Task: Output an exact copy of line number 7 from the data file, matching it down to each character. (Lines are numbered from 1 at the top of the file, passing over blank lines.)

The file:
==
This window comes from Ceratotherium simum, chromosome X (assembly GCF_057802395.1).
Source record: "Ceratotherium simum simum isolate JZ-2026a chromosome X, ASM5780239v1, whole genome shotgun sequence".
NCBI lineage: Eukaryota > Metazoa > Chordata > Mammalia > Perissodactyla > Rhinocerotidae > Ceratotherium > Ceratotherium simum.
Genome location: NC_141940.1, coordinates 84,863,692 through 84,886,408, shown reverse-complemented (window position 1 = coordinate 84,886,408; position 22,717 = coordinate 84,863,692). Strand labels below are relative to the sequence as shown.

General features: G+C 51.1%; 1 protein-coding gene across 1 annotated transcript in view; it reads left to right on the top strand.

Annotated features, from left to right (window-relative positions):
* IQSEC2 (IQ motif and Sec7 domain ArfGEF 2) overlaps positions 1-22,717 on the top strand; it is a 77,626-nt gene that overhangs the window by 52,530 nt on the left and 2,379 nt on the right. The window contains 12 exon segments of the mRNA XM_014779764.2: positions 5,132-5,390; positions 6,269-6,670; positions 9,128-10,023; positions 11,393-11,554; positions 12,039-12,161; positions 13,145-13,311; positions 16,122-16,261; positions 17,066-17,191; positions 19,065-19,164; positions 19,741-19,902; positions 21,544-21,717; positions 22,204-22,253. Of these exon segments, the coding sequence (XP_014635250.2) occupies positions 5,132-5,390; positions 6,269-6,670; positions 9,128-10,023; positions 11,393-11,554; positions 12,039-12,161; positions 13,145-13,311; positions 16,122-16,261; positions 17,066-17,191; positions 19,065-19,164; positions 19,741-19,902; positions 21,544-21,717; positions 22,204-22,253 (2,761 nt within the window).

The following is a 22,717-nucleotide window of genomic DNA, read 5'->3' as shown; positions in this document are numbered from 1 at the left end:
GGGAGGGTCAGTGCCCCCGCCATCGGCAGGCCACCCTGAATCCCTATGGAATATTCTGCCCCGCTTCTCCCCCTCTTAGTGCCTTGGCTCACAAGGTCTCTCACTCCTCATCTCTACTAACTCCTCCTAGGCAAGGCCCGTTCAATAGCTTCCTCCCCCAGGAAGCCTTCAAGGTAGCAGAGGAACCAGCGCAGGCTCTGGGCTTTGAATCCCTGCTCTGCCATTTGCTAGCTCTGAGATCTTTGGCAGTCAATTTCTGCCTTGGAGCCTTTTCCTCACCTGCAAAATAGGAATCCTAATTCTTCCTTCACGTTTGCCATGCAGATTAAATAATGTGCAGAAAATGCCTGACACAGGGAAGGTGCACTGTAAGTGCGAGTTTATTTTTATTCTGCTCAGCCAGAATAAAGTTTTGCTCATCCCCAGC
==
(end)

* IQSEC2 (IQ motif and Sec7 domain ArfGEF 2) overlaps positions 1-22,717 on the top strand; it is a 77,626-nt gene that overhangs the window by 52,530 nt on the left and 2,379 nt on the right. The window contains 12 exon segments of the mRNA XM_014779764.2: positions 5,132-5,390; positions 6,269-6,670; positions 9,128-10,023; positions 11,393-11,554; positions 12,039-12,161; positions 13,145-13,311; positions 16,122-16,261; positions 17,066-17,191; positions 19,065-19,164; positions 19,741-19,902; positions 21,544-21,717; positions 22,204-22,253. Of these exon segments, the coding sequence (XP_014635250.2) occupies positions 5,132-5,390; positions 6,269-6,670; positions 9,128-10,023; positions 11,393-11,554; positions 12,039-12,161; positions 13,145-13,311; positions 16,122-16,261; positions 17,066-17,191; positions 19,065-19,164; positions 19,741-19,902; positions 21,544-21,717; positions 22,204-22,253 (2,761 nt within the window).